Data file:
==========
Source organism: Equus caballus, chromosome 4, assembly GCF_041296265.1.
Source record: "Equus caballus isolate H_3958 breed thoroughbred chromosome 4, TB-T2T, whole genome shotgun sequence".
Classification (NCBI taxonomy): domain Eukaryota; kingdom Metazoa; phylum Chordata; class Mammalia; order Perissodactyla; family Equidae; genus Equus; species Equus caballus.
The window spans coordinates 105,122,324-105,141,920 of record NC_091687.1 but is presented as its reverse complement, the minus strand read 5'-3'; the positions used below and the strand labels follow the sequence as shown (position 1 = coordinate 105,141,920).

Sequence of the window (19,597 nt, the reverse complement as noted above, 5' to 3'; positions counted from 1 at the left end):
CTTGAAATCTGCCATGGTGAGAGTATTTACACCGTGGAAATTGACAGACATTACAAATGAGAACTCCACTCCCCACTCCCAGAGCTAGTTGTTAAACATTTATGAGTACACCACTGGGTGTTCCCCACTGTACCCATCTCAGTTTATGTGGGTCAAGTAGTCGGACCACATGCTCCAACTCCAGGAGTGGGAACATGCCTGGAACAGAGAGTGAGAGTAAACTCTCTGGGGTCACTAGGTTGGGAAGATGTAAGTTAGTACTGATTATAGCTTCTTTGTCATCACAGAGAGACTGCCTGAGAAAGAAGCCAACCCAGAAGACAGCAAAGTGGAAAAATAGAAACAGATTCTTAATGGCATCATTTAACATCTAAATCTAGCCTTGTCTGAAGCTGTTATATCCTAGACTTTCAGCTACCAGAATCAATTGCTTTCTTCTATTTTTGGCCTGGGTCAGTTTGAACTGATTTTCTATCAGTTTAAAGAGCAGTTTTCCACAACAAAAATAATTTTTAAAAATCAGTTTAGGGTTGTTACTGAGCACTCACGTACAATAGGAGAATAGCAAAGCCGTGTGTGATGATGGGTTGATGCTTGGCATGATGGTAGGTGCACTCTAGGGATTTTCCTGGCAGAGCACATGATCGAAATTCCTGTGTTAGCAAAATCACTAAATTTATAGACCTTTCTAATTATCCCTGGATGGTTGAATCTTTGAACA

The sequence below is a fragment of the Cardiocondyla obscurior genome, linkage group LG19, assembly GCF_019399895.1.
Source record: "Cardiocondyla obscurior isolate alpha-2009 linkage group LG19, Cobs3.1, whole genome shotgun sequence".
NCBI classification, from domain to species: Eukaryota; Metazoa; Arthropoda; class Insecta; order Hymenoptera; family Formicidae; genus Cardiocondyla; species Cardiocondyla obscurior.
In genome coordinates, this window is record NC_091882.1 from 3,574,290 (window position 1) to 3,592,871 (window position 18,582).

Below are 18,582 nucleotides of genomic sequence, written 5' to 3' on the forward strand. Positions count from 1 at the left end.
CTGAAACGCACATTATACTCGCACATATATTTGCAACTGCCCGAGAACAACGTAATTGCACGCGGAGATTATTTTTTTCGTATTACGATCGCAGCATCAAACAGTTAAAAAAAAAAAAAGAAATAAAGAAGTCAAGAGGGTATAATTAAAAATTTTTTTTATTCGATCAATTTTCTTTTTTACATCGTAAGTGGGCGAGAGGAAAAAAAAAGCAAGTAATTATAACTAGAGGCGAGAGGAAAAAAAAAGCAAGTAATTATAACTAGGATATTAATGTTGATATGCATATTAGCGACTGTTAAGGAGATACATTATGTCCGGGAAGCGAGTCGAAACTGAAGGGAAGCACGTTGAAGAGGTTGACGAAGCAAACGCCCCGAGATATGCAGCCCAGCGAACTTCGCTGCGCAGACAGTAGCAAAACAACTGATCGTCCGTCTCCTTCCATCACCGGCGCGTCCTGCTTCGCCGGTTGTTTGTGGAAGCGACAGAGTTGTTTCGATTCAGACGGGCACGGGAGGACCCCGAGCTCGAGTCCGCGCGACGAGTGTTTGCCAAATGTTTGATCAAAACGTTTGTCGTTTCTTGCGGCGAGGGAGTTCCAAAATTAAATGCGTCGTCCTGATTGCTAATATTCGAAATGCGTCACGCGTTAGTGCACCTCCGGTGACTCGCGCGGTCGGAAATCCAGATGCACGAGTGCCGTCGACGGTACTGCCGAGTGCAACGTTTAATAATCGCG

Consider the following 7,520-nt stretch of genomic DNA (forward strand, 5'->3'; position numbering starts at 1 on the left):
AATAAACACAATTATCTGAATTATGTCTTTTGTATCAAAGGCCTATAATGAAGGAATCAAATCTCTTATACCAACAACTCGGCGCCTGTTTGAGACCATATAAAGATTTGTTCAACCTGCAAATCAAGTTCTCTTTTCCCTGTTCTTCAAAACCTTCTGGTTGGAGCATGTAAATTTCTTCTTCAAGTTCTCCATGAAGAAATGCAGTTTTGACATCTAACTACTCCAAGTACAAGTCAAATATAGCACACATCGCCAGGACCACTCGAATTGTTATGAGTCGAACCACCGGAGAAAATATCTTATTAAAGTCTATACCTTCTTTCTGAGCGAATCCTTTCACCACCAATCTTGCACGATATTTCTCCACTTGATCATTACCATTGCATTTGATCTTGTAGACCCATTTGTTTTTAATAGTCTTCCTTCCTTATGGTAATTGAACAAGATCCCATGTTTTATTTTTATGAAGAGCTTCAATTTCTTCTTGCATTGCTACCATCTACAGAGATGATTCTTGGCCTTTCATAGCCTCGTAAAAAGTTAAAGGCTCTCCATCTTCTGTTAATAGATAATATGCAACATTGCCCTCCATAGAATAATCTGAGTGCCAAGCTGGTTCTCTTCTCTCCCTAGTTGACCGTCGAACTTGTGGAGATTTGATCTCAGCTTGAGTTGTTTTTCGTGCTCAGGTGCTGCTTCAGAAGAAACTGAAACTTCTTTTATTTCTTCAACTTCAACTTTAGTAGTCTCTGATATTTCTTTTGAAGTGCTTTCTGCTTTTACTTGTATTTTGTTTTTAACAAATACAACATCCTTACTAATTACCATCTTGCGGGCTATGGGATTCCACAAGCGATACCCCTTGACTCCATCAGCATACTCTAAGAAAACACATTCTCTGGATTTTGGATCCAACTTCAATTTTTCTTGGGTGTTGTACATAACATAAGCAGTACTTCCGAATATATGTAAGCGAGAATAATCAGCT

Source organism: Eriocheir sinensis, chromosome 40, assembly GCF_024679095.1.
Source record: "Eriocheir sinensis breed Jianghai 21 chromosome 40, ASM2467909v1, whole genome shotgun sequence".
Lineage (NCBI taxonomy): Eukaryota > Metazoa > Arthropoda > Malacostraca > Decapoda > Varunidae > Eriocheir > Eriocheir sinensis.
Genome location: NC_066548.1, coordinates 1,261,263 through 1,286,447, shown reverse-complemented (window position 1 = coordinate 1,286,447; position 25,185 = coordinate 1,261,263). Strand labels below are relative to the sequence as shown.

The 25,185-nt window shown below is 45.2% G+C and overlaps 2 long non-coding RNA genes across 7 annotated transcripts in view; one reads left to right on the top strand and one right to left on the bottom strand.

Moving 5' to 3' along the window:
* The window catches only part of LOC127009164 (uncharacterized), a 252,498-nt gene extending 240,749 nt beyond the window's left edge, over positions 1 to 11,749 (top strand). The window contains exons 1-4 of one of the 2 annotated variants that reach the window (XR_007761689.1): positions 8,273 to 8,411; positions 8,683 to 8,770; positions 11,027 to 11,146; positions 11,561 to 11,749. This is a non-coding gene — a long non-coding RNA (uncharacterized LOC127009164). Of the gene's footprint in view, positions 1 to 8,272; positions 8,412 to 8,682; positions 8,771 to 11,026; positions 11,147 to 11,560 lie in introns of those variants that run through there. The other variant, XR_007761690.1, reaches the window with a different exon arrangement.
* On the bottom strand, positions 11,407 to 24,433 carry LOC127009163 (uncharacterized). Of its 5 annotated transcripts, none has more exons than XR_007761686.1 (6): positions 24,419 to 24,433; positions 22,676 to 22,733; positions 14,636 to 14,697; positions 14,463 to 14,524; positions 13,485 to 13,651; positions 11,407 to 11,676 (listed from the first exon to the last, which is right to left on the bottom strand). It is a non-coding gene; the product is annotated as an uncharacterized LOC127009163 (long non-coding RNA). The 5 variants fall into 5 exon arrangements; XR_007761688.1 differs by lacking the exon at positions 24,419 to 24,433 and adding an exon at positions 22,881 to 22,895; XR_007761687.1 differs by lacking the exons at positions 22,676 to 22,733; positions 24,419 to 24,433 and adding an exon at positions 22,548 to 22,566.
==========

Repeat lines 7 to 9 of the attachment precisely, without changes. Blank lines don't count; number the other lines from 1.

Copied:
The sequence below is a fragment of the Cardiocondyla obscurior genome, linkage group LG19, assembly GCF_019399895.1.
Source record: "Cardiocondyla obscurior isolate alpha-2009 linkage group LG19, Cobs3.1, whole genome shotgun sequence".
NCBI classification, from domain to species: Eukaryota; Metazoa; Arthropoda; class Insecta; order Hymenoptera; family Formicidae; genus Cardiocondyla; species Cardiocondyla obscurior.